Tag Archives: short stories

The Most Beautiful Woman in Town (Charles Bukowski) – Review

The most beautiful woman in town & other storiesThe Most Beautiful Woman in Town & other Stories by Charles Bukowski
Age: Adult
Genre: Short Stories, Dirty Realism
Publisher: City Lights, 1967 -1983
ISBN 0872861562
240 pages

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I read Bukowski’s The Post Office three years ago, and I really enjoyed the honest and gritty writing style. 3 years later…and this collection of short stories really didn’t go over well with me. The stories were pretty formulaic: a man drinks, has sex, gambles, drinks some more, is constantly being put down by “the man”, and has more sex.

Some of the stories were gems and had the potential for some depth. Some of his lines were like poetry; the most beautiful woman in town was like “fluid moving fire.”  That was the first story in the collection, and incidentally my favorite one of the bunch.

For the most part, I felt that the shock factor of the stories wore off halfway through, and the rest of the stories just seemed to ramble and become repetitive.      All of these stories were written over a span of time in various newspapers, serials and magazines. You could really tell, because there was no common thread and some of the stories just felt like Bukowski didn’t have any heart in it. Most of the stories are set in Los Angeles, although even those set in other cities followed the same format.  At best this book should be read in small sections over a large span of time, rather than all at once.

Hotel of the Saints – Review

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Hotel of the Saints by Ursula Hegi

Age: Adult

This book is a collection of short stories, mostly taking place in Washington State. The back synopsis coves everything I want to say about the contents of the book.

In the Hotel of the Saints, Hegi enters the perspectives of lovers and loners, eccentrics and artists, children and parents: a musician who tries to protect her daughter from loving a blind man; a seminary student yearns for the certainty of faith that belonged to him as a boy…

I’m never sure of how to review short story collections. All I can say about this book is that Hegi is a very talented and complex author. Her perspective is wide and each story is different. Although each story shares a common thread of isolation, and sadness, there are different levels, different people and different emotions linked together. There is an element of loss in each story. Either the character has lost something, is looking for something or is afraid of losing something or someone. This fear and the sense of loss is the catalyst for many of the actions and decisions taken by the characters. I wouldn’t call this collection uplifting, but it is engrossing and the reader can learn a lot about themselves through the though processes of the various characters.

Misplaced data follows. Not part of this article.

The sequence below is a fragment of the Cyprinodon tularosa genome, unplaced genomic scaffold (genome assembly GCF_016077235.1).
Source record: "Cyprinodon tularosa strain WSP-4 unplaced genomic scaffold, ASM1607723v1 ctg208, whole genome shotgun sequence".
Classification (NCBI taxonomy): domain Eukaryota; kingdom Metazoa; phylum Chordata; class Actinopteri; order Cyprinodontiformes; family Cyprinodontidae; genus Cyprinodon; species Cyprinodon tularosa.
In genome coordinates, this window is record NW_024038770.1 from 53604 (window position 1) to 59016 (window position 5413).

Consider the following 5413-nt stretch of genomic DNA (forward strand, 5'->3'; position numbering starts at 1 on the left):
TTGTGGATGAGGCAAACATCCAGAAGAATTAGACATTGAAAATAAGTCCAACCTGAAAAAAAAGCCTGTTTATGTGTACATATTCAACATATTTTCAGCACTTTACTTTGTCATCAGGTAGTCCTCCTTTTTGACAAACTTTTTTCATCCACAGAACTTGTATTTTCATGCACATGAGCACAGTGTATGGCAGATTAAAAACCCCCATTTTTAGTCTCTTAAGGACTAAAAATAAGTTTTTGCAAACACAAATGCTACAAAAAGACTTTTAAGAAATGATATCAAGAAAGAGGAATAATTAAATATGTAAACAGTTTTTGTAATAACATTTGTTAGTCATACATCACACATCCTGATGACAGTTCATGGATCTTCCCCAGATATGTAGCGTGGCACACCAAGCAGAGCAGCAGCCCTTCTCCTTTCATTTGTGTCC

Although each story is touching and can bring out unforeseen emotional responses in the reader, it was the last story that I really connected to. This is a story about two sisters living together with their elderly dog and the fear of losing their dog in the battle against his impending death. Having recently lost a beloved pet, I was holding back tears reading through this chapter. Hegi was able to articulate the connection we develop with animals, and the attachment that grows which is often more for us than for the animal.

If you have ever experienced loss or a sense of doubt, then at least one of these stories will resonate with you in some way.

Hotel of the Saints
by Ursula Hegi
Simon & Schuster, 2001
ISBN 0743227166
170 pages


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Hotel of the Saints by Ursula Hegi

Book 4 of 2011

Half Minute Horrors

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Title: Half Minute Horrors edited by Susan Rich

Age: 10-12

Half Minute Horrors is a compilation of short stories by over 30 authors including Neil Gaiman, Lemony Snicket, Libbra Bray and Erin Hunter. The stories alternate from brief one-page tales, to poems and comic style renditions of nightmarish tales. There are tales of monsters under the bed, lurking shadows, kidnappings, and murder.

Truth be told, I was a little disappointed by the book. The tales weren’t really that scary and after a while, they started to feel repetitive. Some were very clever, like Stacey Godiner’s The Pink Bicycle; a tale of premonition. Others felt incomplete or were just plain boring. I did like that many heavy-weight authors participated in this compilation. I was surprised to see Margaret Atwood, James Patterson and Gregory Maguire on the author list, I didn’t think they wrote for kids. Some of my favorite stories were the psychological fears that children felt. These stories are more of parent’s worse nightmare than of a child’s nightmare, particularly those where children disappear into strange houses, or get thrown in the below freezing pond during summer camp.  Some gave me chills and made me go “ewww” (The Babysitter by Erin Hunter for those that read the book). I would recommend this for younger kids looking for scary stories, read in small portions the stories can be very frightening.

Half Minute Horrors
edited by Susan Rich
Harper Collins, 2009
ISBN 9780061833793
141 pages


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